Genes were amplified individually from strain S288C, mostly using primers purchased from Research Genetics, Huntsville, AL. About 2 ng of each PCR product was spotted on Zeta-Probe GT membranes (Bio-Rad) (19). Hybridization methods were as described (20), except that 5× Denhardt's solution replaced skim milk. Filters were analyzed on a BAS2000 PhosphorImager system after being exposed for 40–70 h and quantitated by using image gauge 3.3 software (Fuji Medical Systems, Stamford, CT). For each filter, the average background was subtracted from the measured intensity of all members of the array. The data were normalized by using the ratio of the median signal intensities of the array members measured from each filter. The normalized data for each gene were used to calculate the ratio of (Spo11p-enriched DNA)/(genomic DNA).

Data Analysis.

Most of the data analysis was done by using GCG programs. The microarray data generated in our study has the website address: http://derisilab.ucsf.edu/hotspots/. Statistical analyses were done with the instat 1.12 program for Macintosh.

Results and Discussion

Experimental Rationale.

The mapping of hotspots and coldspots is based on the assumptions that: (i) Spo11p-catalyzed meiosis-specific DSBs are the initiating lesions for most recombination events in yeast, and (ii) DNA fragments from a rad50S strain (induced to undergo meiosis) that are covalently attached to proteins will be enriched for the Spo11p-associated DNA sequences adjacent to hotspots and deficient for the DNA sequences adjacent to coldspots.

Microarray Mapping of Hotspots and Coldspots.

Two closely related rad50S yeast strains were used for the microarray analysis, FX4 and FX6 (4). FX4 has a small insertion upstream of HIS4 that elevates the already high level of recombination at this locus (5), and FX6 has the same insertion upstream of ARG4.

We prepared two samples of meiotic DNA, one containing total genomic DNA (probe 1, P1) and one enriched for DNA fragments covalently bound to proteins, including Spo11p (probe 2, P2) (11); we will refer to the P2 sample as DSB-enriched. Southern analysis showed that P2 was enriched at least 100-fold for DNA fragments resulting from DSB formation (Fig. (Fig.1).1). P1 and P2 were labeled with different fluorescently tagged nucleotides (Cy3-dUTP and Cy5-dUTP), mixed, and hybridized to DNA microarrays containing the 6,200 ORFs of the genome (17). Most DSBs occur within the intergenic regions (3, 13); because the probe DNA is derived from DNA fragments 2–3 kb in size and the intergenic regions in yeast average 500 bp (21), P2 DNA should contain portions of ORFs that border the intergenic regions.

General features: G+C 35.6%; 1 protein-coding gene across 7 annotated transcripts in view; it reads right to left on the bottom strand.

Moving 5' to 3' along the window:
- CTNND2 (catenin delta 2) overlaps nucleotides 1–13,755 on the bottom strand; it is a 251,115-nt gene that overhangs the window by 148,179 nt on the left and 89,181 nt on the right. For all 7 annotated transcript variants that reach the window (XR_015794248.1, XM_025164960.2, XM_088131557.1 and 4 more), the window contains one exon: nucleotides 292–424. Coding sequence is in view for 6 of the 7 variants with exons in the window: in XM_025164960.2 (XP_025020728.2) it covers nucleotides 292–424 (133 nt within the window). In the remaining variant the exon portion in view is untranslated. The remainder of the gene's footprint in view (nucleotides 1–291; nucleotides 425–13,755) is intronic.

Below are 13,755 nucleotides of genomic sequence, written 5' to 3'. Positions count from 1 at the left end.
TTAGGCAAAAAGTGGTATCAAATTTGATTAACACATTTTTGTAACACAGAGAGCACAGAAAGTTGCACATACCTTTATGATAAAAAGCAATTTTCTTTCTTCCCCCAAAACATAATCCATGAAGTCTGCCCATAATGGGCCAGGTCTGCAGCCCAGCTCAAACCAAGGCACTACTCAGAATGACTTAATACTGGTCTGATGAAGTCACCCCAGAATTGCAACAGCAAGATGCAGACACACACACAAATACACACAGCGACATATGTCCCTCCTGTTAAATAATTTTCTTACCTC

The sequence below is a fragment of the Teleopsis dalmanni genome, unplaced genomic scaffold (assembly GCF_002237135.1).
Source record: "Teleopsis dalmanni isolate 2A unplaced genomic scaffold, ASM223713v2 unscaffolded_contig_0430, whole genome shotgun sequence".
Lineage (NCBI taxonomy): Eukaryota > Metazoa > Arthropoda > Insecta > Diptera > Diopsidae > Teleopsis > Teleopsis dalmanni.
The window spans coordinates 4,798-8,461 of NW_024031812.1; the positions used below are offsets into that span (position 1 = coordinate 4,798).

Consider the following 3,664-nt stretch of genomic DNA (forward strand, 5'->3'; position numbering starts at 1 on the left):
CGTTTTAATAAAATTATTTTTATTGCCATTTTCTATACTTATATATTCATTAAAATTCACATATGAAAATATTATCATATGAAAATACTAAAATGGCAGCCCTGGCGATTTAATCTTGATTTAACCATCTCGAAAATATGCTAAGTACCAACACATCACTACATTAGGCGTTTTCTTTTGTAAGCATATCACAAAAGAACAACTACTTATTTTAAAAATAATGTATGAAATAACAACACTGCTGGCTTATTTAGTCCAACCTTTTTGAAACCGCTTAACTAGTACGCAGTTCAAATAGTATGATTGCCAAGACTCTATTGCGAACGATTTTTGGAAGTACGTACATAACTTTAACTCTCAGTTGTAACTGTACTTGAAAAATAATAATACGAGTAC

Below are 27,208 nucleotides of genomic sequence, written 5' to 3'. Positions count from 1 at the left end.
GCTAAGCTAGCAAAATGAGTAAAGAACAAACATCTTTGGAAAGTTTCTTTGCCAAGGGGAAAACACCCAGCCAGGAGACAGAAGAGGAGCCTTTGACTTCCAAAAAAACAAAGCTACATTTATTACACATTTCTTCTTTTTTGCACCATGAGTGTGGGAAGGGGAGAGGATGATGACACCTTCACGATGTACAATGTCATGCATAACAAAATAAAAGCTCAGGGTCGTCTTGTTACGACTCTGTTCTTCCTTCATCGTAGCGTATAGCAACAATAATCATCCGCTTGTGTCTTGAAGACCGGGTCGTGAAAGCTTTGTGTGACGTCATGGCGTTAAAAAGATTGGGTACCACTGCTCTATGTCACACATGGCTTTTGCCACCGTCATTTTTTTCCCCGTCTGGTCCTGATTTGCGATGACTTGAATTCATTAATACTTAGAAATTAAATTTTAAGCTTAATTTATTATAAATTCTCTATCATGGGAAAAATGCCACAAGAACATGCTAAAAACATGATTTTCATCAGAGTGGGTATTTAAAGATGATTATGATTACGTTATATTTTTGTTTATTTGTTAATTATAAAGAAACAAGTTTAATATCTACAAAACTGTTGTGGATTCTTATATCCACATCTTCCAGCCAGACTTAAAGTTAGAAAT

Figure 1
Characterization of DSB-enriched probe. (a) Map of the HIS4 recombination hotspot in FX4. An insertion of telomeric DNA with three Rap1 binding sites results in high levels of meiosis-specific DSBs at the position indicated by the arrow (4). The position ...

Dual-wavelength images of microarrays were obtained by scanning at a resolution of 10 microns/pixel. The relative hybridization signal at each spot was determined by calculating the ratio of mean pixel intensity within a spot for both wavelengths, each wavelength measuring the hybridization of one of the two probes. The hybridization signals were normalized to a value of approximately 1 over all 6,200 ORFs. Thus, a ratio of hybridization of 1 represents an ORF with an average level of nearby DSBs. Seven ORF-containing microarrays were analyzed, four with FX4 and three with FX6. In four of these experiments (two with FX4 and two with FX6 DNA), P1 was labeled with the Cy5-dUTP (red fluorophore) and P2 was labeled with the Cy3-dUTP (green fluorophore); in the other three experiments, the labeling scheme was reversed. This procedure controls for the possibility of DNA sequences that preferentially label with one type of fluorophore.

Fig. Fig.22 is a graph of the frequency distribution of all genomic ORFs with various P2/P1 hybridization ratios (log of the median P2/P1 ratio). The frequency distribution is asymmetric, with approximately one-eighth of the ORFs located in a shoulder of high P2/P1 ratios. We classified an ORF as “hot” if it ranked in the top 12.5% in at least five of the seven microarrays and “cold” if it ranked in the bottom 12.5% in at least five of seven experiments. A binomial expansion calculation predicts that these criteria will result in only three false-positive hot or cold ORFs. Thus, for our analysis, we operationally define hot and cold ORFs as those that reproducibly have hybridization ratios in the top and bottom eighths, respectively. This classification scheme is conservative, although somewhat arbitrary, and emphasizes the hottest and coldest ORFs in the genome.

Figure 2
Hotspot activity of yeast ORFs. To estimate DSB formation adjacent to each ORF, we measured the ratio of hybridization to a DSB-enriched probe (P2) to a total genomic probe (P1) in seven microarrays. The log of the median hybridization ratio for each ...

By these criteria, we detected 303 hot ORFs, clustered into 177 hotspots (Table (Table1).1). Hot ORFs were considered to represent a single hotspot if they were adjacent or if they were separated by a single nonhot ORF. We found 49 cold ORFs, clustered into 40 coldspots (Table (Table2). 2). The positions of the hotspots and coldspots along the chromosomes are shown in Fig. Fig.3. 3.

Table 1
Recombination activity of hotspot ORFs
Table 2
Recombination activity of coldspot ORFs
Figure 3